• Nashoba Darkwolf

          Evidence? I want to see spec sheets and testable/repeatable data for this claim.

          • JustNiz

            Wait… You’re really asking for data before you believe a “claim” that laser light doesn’t spread out as much as natural light?.

        • Byron Guernsey

          You are correct. CCDs have inherent aliasing issues because the sensor is a fixed grid with limited resolution and they worsen the further the distance from the camera when using an infinite focus. It has little to do with light spread at a distance- its the size and resolution of the CCD that matters, as well as the clarity of the lens. The laser sensors on the other hand don’t need a resolution, they simply have to detect the beam sweep. There is some error introduced by the spreading of the laser, but its really an edge detection of the sweep, so the width of the beam matters very little. The edge arrives at the same relative time on 2 sweeps no matter how wide the beam is. The beam width may change with distance, but the relative edge sense will not change between frames without an extremely fast movement.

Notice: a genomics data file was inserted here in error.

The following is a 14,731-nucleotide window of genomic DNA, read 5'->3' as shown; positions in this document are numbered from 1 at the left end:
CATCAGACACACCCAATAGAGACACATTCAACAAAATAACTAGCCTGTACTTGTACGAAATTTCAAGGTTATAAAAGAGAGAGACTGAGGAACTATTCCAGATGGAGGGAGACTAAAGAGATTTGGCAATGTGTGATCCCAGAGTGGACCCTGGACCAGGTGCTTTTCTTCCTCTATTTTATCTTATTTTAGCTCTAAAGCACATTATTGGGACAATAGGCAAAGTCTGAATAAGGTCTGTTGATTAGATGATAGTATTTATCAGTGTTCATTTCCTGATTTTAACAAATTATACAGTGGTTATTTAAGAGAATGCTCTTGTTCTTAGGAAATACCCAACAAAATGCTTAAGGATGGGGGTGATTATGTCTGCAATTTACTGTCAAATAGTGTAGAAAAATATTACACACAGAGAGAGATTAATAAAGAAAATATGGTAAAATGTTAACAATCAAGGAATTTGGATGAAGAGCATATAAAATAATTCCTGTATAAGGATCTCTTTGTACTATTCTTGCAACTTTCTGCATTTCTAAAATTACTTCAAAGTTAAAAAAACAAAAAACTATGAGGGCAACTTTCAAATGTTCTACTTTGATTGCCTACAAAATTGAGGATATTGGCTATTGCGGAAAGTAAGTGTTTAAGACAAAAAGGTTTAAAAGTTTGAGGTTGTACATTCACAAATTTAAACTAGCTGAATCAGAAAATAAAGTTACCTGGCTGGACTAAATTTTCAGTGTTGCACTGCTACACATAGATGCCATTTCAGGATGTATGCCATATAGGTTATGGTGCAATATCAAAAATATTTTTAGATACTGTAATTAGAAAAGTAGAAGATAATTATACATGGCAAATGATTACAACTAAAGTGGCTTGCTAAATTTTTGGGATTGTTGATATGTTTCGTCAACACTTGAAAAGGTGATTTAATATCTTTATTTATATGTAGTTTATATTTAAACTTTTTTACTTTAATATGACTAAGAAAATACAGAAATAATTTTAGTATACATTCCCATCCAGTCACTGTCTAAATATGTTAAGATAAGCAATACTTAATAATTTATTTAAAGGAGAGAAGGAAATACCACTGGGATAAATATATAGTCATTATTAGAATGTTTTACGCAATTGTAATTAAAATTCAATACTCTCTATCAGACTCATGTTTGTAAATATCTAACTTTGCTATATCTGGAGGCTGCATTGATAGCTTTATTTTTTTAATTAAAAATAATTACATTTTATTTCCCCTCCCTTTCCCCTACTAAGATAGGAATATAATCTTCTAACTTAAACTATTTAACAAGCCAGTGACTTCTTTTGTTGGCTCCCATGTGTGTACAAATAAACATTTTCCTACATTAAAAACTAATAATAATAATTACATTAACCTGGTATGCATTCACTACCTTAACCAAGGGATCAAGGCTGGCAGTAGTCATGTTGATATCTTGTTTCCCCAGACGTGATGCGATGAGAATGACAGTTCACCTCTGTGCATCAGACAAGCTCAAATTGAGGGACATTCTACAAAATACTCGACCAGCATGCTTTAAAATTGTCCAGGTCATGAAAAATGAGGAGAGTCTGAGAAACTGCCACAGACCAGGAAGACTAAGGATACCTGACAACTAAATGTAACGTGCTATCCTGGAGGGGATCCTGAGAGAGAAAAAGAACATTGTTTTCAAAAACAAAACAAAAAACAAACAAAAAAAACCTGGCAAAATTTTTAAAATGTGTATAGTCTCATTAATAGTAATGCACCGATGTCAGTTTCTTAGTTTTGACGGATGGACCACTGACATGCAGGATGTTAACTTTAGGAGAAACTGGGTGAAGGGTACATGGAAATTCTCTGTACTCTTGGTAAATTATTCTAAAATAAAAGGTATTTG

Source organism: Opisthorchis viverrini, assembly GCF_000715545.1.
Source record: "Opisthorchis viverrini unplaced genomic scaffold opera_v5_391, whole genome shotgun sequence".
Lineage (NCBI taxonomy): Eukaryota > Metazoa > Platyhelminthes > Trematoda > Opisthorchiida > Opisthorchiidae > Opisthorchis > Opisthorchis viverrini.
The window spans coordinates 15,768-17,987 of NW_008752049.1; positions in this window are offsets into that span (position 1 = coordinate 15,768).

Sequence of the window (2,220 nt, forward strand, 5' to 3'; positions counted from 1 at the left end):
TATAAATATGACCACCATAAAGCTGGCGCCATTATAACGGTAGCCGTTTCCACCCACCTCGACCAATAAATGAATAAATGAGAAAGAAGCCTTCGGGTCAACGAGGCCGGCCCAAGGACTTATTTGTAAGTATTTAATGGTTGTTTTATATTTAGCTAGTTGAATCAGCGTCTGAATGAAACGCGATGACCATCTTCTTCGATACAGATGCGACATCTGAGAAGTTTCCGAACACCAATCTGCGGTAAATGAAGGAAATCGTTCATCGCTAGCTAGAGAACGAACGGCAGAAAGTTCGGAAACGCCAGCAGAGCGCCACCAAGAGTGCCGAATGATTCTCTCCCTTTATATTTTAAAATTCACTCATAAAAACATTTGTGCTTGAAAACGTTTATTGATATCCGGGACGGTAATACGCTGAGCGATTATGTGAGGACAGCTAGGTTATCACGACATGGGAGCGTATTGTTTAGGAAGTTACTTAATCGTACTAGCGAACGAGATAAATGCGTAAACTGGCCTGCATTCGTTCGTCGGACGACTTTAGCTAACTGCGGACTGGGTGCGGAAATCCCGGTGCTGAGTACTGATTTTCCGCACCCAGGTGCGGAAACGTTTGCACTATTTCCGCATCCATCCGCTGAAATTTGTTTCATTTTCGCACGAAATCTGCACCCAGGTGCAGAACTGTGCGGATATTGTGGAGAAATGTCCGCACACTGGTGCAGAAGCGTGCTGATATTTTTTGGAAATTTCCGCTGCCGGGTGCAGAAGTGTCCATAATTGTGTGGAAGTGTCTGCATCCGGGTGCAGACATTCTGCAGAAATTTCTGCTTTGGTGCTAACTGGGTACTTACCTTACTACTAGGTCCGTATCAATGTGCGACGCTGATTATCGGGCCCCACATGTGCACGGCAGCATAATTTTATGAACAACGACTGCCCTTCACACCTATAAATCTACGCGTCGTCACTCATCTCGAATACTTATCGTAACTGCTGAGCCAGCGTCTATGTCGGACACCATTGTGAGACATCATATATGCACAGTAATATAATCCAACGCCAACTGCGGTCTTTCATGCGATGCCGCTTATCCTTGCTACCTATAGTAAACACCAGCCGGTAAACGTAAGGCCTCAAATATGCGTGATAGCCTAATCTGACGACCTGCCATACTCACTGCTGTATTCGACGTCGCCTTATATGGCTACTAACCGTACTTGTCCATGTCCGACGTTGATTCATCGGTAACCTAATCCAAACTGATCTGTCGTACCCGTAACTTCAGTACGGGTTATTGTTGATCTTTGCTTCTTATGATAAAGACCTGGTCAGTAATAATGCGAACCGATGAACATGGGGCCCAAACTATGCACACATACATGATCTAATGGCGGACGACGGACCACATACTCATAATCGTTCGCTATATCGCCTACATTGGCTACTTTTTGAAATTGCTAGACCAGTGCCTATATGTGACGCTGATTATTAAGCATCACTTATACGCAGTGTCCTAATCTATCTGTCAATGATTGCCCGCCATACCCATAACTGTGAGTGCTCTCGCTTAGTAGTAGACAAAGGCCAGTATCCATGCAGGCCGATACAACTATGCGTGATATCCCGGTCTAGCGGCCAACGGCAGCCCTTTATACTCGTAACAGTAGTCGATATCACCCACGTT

I’ve written commercial code using CCD cameras for tracking small objects down to about 600 nanometers. So I’m very familiar with some of the limitations on the CCD side.

      • Peter

        False. Light isn’t directly what the Vive is using to measure position, it’s time. The Rift uses a densely packed array of sensors (ie: a camera), and it seems at this point that Vives simplicity gets better results.

        Also, the Vive can be tuned differently (in theory) to increase accuracy at the cost of latency. The Rift cannot be tuned.

  • Sebastien Mathieu

    Wich one is better the one that is in customer hands or the one that is not even out yet?????? overall my VIVE experience has been way better than my rift….

    • Jeff

      Too bad unreleased content remains unknown until it is released.. The Rift now has better tracking capability due to its support for 4 tracking sensors when it didn’t a week ago, both better ergonomics and the ability to one-up the already released product by making their own better prior to release. Derp.

    • Prezes Dyrektor

      the guy actually had one and tested it, and its coming out into the wild in the next weeks…

      • Is that “Palmer” weeks or actual weeks? 🙂

  • Kyuutketsuki